The fact, that the beast like a bear that is raised up itself on one side had three ribs, points to the bear’s ability to eating much flesh. “The three ribs” in the mouth of the bear, have been understood from the time of St. Hippolytus to mean three nations that were conquered by the Medo-Persian Empire: the Babylonians, the Lydians, and the Egyptians.
- 539 B.C. Babylon is occupied. Nabonidus captured.
- Lydia. 547 B.C. Croesus of Lydia taken prisoner.
- 568 B.C. Amasis II of Egypt suppressed. In 605 B.C., Egypt at first conquered in the battle of Carchemish.
Daniel writes, “I watched till thrones were put in place, and the Ancient of Days was seated…A thousand thousands ministered to Him; ten thousand times ten thousand stood before Him. The court was seated, and the books were opened” (Daniel 7:9,10). Daniel was shown the final judgment in both its phases, investigative and executive.
In the investigative judgment, the records of all who have at one time or another confessed loyalty to the Son of God will be checked. The investigation is not done for the information of the Father or the Son, but for the information of the universe at large—that God may be justified in accepting some and rejecting others.
Satan claims all humans as his rightful subjects. Those for whom Christ defends in judgment, Satan accuses before God; but Christ shows their repentance and faith. Consequently, the judgment will decide those who will be citizens of the eternal kingdom of Christ. This decision includes the names of people from every nation, tongue, and race all through the ages (Psalm 76:8,9).
A Message of Hope
Daniel chapter 7 ends with the victory of God over the powers of darkness. All earthly kings and governments will vanish, but the kingdom of the Creator of heaven and earth will last forever. The misrule of the sinners may last for a time, but soon it will come to an end. Then, this earth will belong to Christ the rightful Owner, who will give it in turn to His faithful children. Those who have long been crushed and persecuted by men will soon be glorified by God (Daniel 7:13, 14). Thus, God’s children will be delivered from the tyranny of mystical Babylon (Revelation 18:1–4; 19:1, 2; 21:1–4).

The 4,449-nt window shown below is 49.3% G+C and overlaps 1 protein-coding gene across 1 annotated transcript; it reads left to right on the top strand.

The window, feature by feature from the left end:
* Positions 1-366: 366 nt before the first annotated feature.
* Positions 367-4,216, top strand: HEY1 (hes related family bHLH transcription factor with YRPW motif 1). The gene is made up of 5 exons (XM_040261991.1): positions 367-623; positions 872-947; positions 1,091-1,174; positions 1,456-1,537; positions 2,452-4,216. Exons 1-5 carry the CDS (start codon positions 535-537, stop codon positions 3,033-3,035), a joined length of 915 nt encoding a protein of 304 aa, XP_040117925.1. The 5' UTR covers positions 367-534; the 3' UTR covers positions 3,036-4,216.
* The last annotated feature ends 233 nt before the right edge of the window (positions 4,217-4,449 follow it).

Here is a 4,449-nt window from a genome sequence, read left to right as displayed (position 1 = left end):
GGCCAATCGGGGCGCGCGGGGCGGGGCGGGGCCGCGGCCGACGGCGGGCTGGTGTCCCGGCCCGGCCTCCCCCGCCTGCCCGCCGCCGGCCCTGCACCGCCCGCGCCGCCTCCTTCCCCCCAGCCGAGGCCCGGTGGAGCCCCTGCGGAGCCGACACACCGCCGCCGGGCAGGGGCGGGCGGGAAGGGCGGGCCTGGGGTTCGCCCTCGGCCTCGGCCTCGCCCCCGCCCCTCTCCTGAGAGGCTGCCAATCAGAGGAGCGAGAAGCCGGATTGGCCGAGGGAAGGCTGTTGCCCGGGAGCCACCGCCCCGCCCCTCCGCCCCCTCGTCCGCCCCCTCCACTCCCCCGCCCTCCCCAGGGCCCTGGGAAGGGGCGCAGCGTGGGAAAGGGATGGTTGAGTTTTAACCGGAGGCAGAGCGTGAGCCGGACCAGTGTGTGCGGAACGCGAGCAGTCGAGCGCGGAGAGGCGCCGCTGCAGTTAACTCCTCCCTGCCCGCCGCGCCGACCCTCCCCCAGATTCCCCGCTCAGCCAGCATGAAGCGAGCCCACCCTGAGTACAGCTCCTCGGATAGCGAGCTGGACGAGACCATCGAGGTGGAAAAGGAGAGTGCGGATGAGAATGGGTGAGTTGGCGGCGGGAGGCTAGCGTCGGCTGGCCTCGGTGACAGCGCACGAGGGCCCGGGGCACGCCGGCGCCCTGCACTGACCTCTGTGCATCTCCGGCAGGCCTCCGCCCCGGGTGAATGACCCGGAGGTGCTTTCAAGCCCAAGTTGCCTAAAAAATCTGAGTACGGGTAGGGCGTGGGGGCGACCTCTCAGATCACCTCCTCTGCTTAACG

The Lord declares, “For behold, I create new heavens and a new earth. And the former shall not be remembered or come to mind” (Isaiah 65:17). The redeemed will live forever in peace and happiness. And they “shall return, and come to Zion with singing, With everlasting joy on their heads. They shall obtain joy and gladness; Sorrow and sighing shall flee away” (Isaiah 51:11).
The vision of a new and better world gives hope and courage to Christians today as they face the hardships of the present life. And they are admonished to encourage each other as they see the second coming of Christ at the door (Hebrews 10:25).
In His service,